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Tuesday, April 4, 2017

Gene interaction tied to risk of developing multiple sclerosis


                                                                  
  
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By Nathan Luzum | Monday, April 3

thinkstockphotos179062209 Courtesy of Duke Photography




Variations in two genes could significantly increase the odds of developing multiple sclerosis, according to a new study by a team of Duke researchers.
The scientists discovered a new interaction between a gene called IL7R—which past studies have demonstrated contributes to the likelihood of developing MS—and a gene that plays an important role in regulating it, called DDX39B. They hypothesized that a variation in these genes would produce a different protein—one more likely to cause MS.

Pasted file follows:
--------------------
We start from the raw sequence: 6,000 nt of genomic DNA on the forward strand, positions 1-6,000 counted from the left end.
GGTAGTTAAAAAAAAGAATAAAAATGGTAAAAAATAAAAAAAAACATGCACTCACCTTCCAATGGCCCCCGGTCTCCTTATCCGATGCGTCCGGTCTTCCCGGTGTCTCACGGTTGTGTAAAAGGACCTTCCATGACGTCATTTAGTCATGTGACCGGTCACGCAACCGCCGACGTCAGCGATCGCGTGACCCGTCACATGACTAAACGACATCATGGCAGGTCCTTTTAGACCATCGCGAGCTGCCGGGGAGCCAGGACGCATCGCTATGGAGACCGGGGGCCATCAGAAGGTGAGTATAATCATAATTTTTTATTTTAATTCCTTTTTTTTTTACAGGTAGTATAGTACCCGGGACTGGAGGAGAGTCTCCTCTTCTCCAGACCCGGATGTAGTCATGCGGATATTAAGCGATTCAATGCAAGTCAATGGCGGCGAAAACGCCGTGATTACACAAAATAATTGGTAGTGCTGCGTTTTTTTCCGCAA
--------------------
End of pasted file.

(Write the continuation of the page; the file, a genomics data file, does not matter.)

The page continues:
“If you happen to be an individual that has the variants of both genes, you have a much higher chance of developing MS,” said Mariano Garcia-Blanco, co-lead author of the study and chair of the department of molecular biology and biochemistry at the University of Texas Medical Branch at Galveston.
Garcia-Blanco explained that the study's research focused on controlling the expression of "soluble IL7R," or the soluble form of a receptor that is important in activating the immune cells causing the neural damage associated with MS. 
The difference between soluble IL7R and the standard IL7R protein is a portion of a gene known as an exon, which is the sequence of a gene's DNA that contains information about the coding for a protein sequence. Garcia-Blanco explained that the same gene could produce multiple versions of a protein in a process known as alternative splicing.
“What alternative splicing does is akin to what an editor in the film industry can do,” he said.

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